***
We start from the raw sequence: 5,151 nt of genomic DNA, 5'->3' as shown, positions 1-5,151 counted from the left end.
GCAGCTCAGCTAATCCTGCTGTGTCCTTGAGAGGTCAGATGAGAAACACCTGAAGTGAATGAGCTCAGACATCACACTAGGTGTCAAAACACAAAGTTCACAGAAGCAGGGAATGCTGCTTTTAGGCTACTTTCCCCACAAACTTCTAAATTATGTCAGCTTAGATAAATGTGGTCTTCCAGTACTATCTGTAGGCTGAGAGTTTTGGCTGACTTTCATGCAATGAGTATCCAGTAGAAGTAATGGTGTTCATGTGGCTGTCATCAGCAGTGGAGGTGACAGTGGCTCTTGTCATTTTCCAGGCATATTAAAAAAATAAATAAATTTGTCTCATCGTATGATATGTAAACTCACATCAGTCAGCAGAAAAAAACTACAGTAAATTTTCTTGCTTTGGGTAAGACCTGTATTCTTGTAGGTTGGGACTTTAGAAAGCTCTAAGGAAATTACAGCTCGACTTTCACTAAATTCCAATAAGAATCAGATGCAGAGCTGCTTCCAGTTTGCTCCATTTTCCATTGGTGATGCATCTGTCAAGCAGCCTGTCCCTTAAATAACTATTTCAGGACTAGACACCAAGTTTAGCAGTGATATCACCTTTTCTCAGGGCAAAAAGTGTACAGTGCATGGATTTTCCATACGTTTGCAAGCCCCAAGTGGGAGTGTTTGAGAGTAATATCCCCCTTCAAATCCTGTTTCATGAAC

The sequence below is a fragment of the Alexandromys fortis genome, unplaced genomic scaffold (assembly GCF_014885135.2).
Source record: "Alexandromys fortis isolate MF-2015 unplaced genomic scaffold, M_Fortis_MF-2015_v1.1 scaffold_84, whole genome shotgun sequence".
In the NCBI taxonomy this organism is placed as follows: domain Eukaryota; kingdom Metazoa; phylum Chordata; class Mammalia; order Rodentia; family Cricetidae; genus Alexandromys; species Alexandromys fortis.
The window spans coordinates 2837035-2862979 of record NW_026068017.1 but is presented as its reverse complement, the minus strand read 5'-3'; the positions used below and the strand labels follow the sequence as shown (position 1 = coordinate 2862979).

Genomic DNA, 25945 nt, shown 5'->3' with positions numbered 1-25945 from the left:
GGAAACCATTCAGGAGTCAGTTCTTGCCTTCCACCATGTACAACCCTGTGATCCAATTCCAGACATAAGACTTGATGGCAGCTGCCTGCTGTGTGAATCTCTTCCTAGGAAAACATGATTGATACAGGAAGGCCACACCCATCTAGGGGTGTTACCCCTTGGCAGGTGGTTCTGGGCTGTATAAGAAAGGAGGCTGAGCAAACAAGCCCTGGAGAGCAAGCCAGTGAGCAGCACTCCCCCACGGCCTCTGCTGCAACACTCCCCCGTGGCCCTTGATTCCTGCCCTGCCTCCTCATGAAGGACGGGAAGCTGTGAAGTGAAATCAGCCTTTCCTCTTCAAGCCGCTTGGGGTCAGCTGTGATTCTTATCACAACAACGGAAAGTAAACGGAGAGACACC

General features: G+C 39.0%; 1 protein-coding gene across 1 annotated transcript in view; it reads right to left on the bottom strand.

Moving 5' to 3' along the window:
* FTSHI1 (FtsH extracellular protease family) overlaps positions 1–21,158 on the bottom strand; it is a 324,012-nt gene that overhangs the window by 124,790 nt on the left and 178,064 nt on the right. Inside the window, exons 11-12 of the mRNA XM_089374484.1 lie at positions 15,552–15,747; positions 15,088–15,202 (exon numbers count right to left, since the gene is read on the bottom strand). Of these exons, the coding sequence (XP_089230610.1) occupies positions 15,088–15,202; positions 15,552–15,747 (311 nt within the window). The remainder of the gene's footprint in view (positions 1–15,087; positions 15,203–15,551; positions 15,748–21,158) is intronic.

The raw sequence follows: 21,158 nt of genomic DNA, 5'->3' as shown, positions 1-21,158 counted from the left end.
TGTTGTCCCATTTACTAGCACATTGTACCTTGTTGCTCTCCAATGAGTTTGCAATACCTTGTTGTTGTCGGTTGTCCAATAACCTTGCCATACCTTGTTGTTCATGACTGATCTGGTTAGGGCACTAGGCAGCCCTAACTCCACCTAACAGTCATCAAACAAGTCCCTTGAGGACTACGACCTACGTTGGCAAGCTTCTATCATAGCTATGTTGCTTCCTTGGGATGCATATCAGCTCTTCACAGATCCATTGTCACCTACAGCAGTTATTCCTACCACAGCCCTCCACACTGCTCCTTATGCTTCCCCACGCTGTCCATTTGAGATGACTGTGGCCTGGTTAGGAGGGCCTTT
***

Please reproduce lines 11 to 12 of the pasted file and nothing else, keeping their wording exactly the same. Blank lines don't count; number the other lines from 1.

* FTSHI1 (FtsH extracellular protease family) overlaps positions 1–21,158 on the bottom strand; it is a 324,012-nt gene that overhangs the window by 124,790 nt on the left and 178,064 nt on the right. Inside the window, exons 11-12 of the mRNA XM_089374484.1 lie at positions 15,552–15,747; positions 15,088–15,202 (exon numbers count right to left, since the gene is read on the bottom strand). Of these exons, the coding sequence (XP_089230610.1) occupies positions 15,088–15,202; positions 15,552–15,747 (311 nt within the window). The remainder of the gene's footprint in view (positions 1–15,087; positions 15,203–15,551; positions 15,748–21,158) is intronic.

The raw sequence follows: 21,158 nt of genomic DNA, 5'->3' as shown, positions 1-21,158 counted from the left end.